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You can find current episodes (and subscription links) here. A brief description of each episode follows below and we hope you enjoy them: Episode 33: European Electronic Communications Code and the TMT Sector The European Commission opened infringement procedures against 24 member states on 4 February 2020, for failure to transpose the European…

Off the Shelf, the Global Consumer Goods & Retail Industry Podcast, provides short practical legal insights into the key issues affecting consumer goods and retail (CG&R) businesses. Episode 16: New Brand on the Block(chain): Consortium Considerations In the final episode of our blockchain for brands series, Alyssa Auberger, Baker McKenzie’s Chief…

On 14 October 2020, Luxembourg announced new provisions with respect to incentive for highly skilled and qualified workers (“Impatriate Regime”) as part of the 2021 budget bill (“Law”).1

The Impatriate Regime was introduced back in 20112 and was further amended by several circulars, including the most recent Circular LIR No. 95/2 dated 27 January 2014 (“Circular”) which have been repealed in the meantime. The government has now decided to codify the Impatriate Regime under Article 115(13) b. of the Luxembourg income tax law (LITL) and to introduce some limited changes.

The aim of Article 115(13) b. of the LITL remains close to the original objective of the Circular, which was to further enhance the competitiveness of Luxembourg by enabling Luxembourg employers to hire new talent from abroad. The changes introduced by the Law should further simplify the procedure, strengthening the clear intention of Luxembourg to remain attractive from an economic perspective.

Below we describe the regime that will be applicable as from 1 January 2021 while highlighting the main changes compared to the former rules.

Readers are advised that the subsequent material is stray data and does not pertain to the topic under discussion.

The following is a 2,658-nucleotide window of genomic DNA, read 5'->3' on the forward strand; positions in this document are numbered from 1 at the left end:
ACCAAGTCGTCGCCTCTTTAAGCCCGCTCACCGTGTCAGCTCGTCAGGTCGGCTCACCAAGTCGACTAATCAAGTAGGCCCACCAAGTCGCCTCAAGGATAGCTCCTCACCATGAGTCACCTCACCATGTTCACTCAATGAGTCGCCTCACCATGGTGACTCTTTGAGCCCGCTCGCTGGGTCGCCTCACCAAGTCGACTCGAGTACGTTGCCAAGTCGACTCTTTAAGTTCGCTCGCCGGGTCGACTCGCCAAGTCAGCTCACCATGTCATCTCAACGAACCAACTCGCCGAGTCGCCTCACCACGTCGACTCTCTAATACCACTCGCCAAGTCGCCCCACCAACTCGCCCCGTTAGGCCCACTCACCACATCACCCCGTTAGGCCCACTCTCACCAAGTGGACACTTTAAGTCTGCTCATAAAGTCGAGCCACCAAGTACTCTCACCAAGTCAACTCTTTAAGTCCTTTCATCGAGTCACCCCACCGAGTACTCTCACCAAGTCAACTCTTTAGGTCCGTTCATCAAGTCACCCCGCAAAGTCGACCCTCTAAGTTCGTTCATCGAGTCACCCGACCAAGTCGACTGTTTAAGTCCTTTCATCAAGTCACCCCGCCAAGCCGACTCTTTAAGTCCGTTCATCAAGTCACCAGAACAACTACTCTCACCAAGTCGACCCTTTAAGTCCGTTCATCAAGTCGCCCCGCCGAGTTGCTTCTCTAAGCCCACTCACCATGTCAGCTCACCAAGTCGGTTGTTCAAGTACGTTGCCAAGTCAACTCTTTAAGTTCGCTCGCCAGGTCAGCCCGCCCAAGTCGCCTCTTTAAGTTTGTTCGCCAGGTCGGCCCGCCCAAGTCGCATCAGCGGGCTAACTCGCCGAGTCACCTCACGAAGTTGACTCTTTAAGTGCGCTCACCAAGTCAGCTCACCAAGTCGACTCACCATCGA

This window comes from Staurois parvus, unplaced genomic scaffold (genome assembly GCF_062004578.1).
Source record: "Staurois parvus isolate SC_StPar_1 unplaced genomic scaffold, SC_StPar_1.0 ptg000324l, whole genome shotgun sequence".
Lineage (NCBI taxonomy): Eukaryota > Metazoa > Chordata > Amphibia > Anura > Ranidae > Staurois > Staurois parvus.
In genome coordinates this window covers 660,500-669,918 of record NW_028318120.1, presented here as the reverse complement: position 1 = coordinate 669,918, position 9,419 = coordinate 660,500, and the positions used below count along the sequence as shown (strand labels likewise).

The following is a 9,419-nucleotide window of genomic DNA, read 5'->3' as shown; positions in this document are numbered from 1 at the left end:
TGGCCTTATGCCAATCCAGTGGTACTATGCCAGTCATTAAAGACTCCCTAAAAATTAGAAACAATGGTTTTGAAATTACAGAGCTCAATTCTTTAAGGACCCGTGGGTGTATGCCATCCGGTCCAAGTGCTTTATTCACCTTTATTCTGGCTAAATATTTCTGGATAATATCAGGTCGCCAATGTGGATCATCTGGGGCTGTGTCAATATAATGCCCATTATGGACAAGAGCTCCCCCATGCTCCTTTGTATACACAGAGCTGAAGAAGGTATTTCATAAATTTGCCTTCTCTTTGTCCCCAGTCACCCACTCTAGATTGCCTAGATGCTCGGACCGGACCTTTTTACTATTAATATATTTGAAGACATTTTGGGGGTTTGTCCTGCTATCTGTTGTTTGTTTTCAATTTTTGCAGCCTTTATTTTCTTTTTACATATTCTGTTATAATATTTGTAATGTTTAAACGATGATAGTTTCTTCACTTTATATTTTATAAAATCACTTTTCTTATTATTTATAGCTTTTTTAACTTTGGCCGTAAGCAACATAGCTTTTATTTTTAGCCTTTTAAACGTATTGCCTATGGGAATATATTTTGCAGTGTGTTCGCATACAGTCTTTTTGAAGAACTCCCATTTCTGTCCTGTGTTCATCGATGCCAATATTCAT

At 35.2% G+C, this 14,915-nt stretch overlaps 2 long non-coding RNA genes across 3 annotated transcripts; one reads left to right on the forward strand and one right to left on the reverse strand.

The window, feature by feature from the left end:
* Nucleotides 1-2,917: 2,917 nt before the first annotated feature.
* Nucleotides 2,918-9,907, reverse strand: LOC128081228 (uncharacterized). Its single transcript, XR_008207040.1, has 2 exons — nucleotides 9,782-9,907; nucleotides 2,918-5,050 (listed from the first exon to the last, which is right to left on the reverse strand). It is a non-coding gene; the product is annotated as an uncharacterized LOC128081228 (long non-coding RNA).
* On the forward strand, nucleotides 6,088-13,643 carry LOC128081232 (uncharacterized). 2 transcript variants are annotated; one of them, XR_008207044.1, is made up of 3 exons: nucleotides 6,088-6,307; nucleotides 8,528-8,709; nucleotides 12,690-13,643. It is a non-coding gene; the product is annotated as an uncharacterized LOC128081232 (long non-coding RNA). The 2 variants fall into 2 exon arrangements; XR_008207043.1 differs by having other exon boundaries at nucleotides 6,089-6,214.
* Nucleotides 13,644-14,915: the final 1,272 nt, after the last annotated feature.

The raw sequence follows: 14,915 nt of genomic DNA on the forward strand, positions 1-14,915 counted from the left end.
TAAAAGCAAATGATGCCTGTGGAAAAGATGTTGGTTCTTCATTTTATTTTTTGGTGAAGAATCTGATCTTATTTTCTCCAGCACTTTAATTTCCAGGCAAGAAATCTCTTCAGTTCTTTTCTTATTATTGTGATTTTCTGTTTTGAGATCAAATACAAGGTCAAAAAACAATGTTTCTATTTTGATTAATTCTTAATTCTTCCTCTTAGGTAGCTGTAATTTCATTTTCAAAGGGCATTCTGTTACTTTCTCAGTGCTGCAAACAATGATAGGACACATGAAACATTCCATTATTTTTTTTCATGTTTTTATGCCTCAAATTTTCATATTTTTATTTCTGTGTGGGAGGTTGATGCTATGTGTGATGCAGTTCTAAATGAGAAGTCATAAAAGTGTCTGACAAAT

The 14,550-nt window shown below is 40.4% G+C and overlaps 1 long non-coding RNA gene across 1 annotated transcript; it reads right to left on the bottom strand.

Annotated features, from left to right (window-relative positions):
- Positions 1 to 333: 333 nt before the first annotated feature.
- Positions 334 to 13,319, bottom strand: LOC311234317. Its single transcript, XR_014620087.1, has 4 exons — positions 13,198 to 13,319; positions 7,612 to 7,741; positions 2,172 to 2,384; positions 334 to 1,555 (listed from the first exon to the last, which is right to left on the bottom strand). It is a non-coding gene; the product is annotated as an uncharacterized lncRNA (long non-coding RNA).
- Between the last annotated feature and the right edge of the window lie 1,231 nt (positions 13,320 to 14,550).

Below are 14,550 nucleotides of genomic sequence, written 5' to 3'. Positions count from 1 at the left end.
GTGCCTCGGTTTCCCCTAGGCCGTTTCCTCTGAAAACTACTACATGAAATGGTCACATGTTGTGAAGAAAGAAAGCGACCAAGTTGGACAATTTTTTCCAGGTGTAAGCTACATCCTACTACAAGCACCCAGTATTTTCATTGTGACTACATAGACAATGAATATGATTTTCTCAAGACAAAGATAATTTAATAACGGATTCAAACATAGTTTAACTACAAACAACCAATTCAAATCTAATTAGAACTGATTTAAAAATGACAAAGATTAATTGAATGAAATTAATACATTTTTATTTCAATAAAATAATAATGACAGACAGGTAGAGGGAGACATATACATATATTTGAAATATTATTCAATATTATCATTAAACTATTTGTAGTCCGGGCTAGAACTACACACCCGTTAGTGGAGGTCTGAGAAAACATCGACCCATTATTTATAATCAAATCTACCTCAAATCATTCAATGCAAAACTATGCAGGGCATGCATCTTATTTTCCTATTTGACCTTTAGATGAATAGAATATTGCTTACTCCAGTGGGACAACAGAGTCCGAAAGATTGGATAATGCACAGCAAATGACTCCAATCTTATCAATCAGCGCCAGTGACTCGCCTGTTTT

In this recording of our introductory workshop, Baker McKenzie FinTech Legal Accelerator: Cracking the Legal Code, held as part of the Hong Kong FinTech Week 2020, our lawyers across Asia Pacific give an overview of key fintech issues that start-ups or scale-ups need to know as they grow and expand…

The Australian Government has released comprehensive terms of reference and an issues paper (“Issues Paper”) as part of its long-awaited review of the Australian Privacy Act 1988 (Cth) (“Privacy Act”). The review forms part of the government’s response in December 2019 to recommendations in the Australian Competition and Consumer Commission’s (ACCC) Digital Platforms Inquiry (“DPI Report”) to strengthen privacy laws in Australia. It marks the first of two papers seeking public input on the Privacy Act.

In brief On September 24, 2020, the Franchise Tax Board of California (the FTB) released a proposed regulation — new section 17951-8 of Title 18 of the California Code of Regulations — which treats the compensation of a California nonresident, non-employee director of a corporation as California-source income subject to California personal income…